The retaliatory killing of lions is an emotive subject, especially if it involves the use of poison because of its indiscriminate nature, often resulting in the death of other species such as jackals and vultures. Incidents such as those mentioned above, often generate a lot of negative comments about the people believed to be responsible and the communities involved on social media. Yet is must be remembered that in most cases such a response is born out of fear, frustration and/or desperation. It is rural communities which must bear the brunt of living alongside wildlife and they are often the poorest where the loss of even one cow can have a devastating impact on their livelihood.

 severe drought in northern NamibiaThe severe impact the prolonged drought Namibia is currently experiencing, now in its 8th year, on livelihoods cannot be emphasized enough. Whilst other regions in Namibia have received good rainfall in recent months, this is not the case for most parts of the Kunene Region, which includes the Hobatere Concession and is the region where the Namibian Lion Trust is based. In fact, so far this year the majority of the region has received below average rainfall. This has resulted in many cattle starving to death due to lack of grazing, with virtually no cattle left in the area because it is simply too expensive for farmers to re-stock, what livestock remains primarily consists of goats. Of course, it is not just cattle that have suffered, wildlife populations have also been decimated, including the lions’ natural prey. As farmers become increasingly desperate to protect what little livestock they have left, and lions seek an easy meal, HWC has spiked in the area.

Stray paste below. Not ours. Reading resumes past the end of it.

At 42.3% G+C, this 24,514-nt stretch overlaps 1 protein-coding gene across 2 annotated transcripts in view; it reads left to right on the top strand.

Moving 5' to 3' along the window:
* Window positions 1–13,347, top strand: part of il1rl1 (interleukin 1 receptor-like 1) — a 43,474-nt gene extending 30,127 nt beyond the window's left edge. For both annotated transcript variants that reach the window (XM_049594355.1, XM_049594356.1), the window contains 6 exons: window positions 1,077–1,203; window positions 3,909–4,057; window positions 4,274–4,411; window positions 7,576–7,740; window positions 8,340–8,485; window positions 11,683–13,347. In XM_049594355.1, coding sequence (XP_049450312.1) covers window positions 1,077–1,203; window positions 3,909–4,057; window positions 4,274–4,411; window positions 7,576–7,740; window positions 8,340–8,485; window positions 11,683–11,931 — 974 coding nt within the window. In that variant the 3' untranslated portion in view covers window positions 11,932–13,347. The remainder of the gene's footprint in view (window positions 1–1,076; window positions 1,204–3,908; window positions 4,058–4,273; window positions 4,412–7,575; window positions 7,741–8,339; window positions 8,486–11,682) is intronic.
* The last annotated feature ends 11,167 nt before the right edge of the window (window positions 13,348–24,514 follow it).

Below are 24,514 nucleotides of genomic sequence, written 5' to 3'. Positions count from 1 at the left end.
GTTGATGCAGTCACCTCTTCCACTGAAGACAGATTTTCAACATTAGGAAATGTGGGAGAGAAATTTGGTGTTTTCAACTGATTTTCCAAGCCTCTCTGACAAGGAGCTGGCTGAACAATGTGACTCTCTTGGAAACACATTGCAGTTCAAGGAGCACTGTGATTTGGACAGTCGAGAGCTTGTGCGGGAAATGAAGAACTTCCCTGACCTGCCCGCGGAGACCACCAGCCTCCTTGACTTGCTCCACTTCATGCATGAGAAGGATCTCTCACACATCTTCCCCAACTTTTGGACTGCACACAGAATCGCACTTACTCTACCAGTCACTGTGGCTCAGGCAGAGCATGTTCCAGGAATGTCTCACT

Thus, whilst the community conservation programme has undoubtedly been successful in increasing wildlife numbers and creating income streams for the communities involved, it has not paid enough attention to addressing the issue of HWC.

Solutions
In trying to mitigate HWC a balance needs to be struck between the needs of the people and the needs of wildlife. In 2009, the Ministry of Environment and Tourism (“MET”) introduced a Human Wildlife Conflict Policy, which was subsequently revised in 2018. The policy sets out several strategies to try and alleviate HWC, including research and monitoring, integrated land use planning and removal of so-called problem animals to name but a few. In addition, in 2017 a North West Lion Management Plan was developed by the MET with conservation partners to try and reduce HWC in the area.


So, what else is being done to address HWC?


The Namibian Lion Trust (NLT) – For Lions, For Life, For Our Future

The Namibian Lion Trust, formerly AfriCat North, is an NGO whose overriding aim is to improve the protection of and secure the long-term survival of Namibia’s lions.

It hopes to achieve this by promoting tolerance for and co-existence between farming communities and lions through the following initiatives: